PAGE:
“I really appreciated the event with Cara Tuttle Bell because she is a brilliant scholar who provided the legal history of women's sexual violence activism, which is very interesting to me as a political science student,” Hintz said. “It better informed my honors thesis which investigates juror perceptions of spousal rape because she provided the historical context behind the formation of sexual violence laws. I always appreciate when Lewis Honors College brings in outside speakers to commemorate Women's History Month because as students, it is our responsibility to become the most informed citizen that we can and to honor the women who helped create a safer world for us today.”

The next event was in partnership with the UK Appalachian Center, a virtual screening and discussion of the documentary “Lillian Smith: Breaking the Silence.” The documentary was made available for a week leading up to the event, during which, students were able to talk with filmmaker Hal Jacobs and actor Brenda Bynum. Tara Tuttle thought the partnership on this event was a great addition to the month’s events.

“Lewis Honors College was thrilled to co-sponsor the discussion of this film and Smith's work, which confronted taboos against interracial romance and lesbian desire in the 1940s,” she said.

The college was able to welcome Kentucky Bluegrass artist Sue Massek for an in-person concert in the Lewis Scholars Lounge on March 25. Massek’s musical career spans more than four decades in Kentucky and she has also worked with the Kentucky Arts Council as a teaching artist, circuit rider and folklorist in residence. During her concert for Honors students, she performed several songs and gave insights to their origins.

The Lewis Honors Women’s History Month programming closed out with a watch party of Madeleine Gavin’s documentary, “City of Joy.” This event was hosted by the Lewis Student Diversity and Inclusion Council and informed participants about the community built around women who have survived horrific violence in the Democratic Republic of Congo.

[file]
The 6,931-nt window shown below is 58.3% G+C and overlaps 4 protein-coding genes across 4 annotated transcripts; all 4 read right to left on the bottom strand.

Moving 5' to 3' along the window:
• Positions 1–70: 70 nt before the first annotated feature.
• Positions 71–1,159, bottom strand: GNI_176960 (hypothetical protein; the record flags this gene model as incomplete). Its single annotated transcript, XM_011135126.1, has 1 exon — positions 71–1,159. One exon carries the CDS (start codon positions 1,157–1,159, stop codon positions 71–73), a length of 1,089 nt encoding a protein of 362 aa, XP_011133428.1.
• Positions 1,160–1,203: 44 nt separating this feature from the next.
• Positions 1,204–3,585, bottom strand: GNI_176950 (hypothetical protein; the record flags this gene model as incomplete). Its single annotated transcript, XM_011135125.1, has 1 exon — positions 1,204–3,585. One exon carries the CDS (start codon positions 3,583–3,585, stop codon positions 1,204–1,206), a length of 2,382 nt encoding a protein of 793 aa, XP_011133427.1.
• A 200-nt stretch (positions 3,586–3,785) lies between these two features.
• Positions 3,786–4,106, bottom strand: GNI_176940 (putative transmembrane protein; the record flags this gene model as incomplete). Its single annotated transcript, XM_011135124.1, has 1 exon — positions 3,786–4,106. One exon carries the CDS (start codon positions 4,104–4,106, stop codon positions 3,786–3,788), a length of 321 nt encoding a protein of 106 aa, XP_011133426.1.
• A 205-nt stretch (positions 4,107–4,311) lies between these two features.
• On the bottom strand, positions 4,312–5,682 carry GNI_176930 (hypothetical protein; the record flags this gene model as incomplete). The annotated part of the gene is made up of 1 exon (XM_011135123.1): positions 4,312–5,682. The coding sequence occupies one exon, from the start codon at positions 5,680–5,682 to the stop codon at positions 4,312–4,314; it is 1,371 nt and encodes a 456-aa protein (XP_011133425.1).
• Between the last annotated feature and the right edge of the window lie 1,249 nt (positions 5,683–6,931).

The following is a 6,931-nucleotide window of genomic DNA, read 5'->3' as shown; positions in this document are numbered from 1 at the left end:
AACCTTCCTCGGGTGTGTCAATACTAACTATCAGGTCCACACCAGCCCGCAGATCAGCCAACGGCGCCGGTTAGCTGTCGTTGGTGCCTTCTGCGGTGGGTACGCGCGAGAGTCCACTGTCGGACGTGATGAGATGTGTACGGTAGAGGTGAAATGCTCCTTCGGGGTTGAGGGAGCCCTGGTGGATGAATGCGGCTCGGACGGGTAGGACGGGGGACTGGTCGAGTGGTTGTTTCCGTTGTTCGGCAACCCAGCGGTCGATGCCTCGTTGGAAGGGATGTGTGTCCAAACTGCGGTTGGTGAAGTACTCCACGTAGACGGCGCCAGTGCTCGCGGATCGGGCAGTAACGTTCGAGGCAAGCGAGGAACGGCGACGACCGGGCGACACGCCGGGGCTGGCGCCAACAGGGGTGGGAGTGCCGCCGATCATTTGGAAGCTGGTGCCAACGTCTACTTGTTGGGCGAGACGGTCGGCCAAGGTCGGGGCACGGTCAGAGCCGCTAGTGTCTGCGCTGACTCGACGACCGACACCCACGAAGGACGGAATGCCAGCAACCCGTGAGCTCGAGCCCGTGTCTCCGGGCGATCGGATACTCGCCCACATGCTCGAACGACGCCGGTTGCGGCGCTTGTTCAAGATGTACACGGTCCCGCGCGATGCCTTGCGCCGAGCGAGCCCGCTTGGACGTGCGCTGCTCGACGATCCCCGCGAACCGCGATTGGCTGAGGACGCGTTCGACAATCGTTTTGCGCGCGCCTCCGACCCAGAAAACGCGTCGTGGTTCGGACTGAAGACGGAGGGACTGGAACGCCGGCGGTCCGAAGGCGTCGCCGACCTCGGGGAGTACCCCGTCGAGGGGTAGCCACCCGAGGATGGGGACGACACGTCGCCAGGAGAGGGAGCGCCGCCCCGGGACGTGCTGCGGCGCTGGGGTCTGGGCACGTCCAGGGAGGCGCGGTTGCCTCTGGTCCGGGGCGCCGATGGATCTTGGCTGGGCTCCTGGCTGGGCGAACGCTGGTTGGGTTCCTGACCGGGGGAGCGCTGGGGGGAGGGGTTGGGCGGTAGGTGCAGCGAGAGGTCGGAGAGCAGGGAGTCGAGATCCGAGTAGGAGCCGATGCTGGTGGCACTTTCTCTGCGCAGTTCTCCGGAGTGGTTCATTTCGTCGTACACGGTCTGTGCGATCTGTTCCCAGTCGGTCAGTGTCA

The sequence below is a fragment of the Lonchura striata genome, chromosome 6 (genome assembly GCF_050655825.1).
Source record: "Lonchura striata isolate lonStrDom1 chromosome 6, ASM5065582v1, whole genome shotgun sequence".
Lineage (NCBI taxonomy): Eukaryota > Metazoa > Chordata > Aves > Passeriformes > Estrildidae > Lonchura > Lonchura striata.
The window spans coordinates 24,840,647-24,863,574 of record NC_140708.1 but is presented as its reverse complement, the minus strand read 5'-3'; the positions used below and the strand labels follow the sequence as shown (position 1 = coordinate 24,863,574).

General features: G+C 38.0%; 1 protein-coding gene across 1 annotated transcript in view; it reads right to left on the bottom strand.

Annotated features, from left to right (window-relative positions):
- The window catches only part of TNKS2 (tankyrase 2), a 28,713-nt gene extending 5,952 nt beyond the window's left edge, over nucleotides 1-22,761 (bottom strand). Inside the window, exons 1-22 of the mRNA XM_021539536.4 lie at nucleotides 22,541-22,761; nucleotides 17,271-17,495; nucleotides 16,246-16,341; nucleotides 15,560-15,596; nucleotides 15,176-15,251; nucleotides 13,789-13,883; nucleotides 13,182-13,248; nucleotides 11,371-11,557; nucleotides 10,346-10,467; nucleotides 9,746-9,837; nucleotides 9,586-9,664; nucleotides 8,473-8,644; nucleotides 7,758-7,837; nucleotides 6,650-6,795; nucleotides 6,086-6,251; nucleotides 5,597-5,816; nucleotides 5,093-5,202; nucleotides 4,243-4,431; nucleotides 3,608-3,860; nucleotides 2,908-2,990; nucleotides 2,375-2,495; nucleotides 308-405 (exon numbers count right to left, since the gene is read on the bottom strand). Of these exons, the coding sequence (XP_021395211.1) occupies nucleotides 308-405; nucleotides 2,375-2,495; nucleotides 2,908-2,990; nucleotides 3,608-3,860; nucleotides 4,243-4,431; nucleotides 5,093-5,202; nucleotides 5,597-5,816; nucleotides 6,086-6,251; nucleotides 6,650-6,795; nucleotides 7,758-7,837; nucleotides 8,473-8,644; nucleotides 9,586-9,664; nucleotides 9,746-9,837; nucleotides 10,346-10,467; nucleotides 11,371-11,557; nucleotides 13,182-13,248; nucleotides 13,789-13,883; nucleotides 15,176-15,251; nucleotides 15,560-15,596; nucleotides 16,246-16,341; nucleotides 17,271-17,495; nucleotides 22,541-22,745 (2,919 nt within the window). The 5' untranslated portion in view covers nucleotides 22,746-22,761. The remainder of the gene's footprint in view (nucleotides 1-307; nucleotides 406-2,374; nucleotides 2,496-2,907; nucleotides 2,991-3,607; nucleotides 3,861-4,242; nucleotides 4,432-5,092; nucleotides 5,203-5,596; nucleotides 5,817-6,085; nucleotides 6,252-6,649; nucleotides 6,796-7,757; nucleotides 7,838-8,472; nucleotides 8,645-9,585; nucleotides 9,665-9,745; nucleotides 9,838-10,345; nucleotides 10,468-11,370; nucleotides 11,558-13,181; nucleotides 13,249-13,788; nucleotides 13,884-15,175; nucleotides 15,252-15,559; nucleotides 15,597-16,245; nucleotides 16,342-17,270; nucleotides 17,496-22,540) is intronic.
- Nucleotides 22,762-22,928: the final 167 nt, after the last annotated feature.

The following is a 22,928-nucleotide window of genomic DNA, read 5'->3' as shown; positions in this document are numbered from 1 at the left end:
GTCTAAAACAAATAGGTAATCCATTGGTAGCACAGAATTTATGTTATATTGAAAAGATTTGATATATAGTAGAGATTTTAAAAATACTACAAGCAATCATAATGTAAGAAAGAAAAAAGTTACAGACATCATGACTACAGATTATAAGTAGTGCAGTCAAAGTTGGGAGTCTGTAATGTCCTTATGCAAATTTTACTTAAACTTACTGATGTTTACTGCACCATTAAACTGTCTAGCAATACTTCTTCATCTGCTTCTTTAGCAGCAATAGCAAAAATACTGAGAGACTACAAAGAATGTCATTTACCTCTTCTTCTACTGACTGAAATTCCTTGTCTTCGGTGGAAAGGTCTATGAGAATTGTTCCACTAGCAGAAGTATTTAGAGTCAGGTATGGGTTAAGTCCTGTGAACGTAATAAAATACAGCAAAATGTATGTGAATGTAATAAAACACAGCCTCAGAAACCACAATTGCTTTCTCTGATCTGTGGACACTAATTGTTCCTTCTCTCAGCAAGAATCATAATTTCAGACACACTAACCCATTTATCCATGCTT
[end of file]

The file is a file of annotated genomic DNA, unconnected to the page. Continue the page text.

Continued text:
The Lewis Honors College strives to provide timely and relevant co-curricular programming throughout the entire academic year. For up-to-date information about honors events, visit www.uky.edu/honors/events.

The University of Kentucky is increasingly the first choice for students, faculty and staff to pursue their passions and their professional goals. In the last two years, Forbes has named UK among the best employers for diversity, and INSIGHT into Diversity recognized us as a Diversity Champion four years running. UK is ranked among the top 30 campuses in the nation for LGBTQ* inclusion and safety. UK has been judged a “Great College to Work for" three years in a row, and UK is among only 22 universities in the country on Forbes' list of "America's Best Employers."  We are ranked among the top 10 percent of public institutions for research expenditures — a tangible symbol of our breadth and depth as a university focused on discovery that changes lives and communities. And our patients know and appreciate the fact that UK HealthCare has been named the state’s top hospital for five straight years. Accolades and honors are great. But they are more important for what they represent: the idea that creating a community of belonging and commitment to excellence is how we honor our mission to be not simply the University of Kentucky, but the University for Kentucky.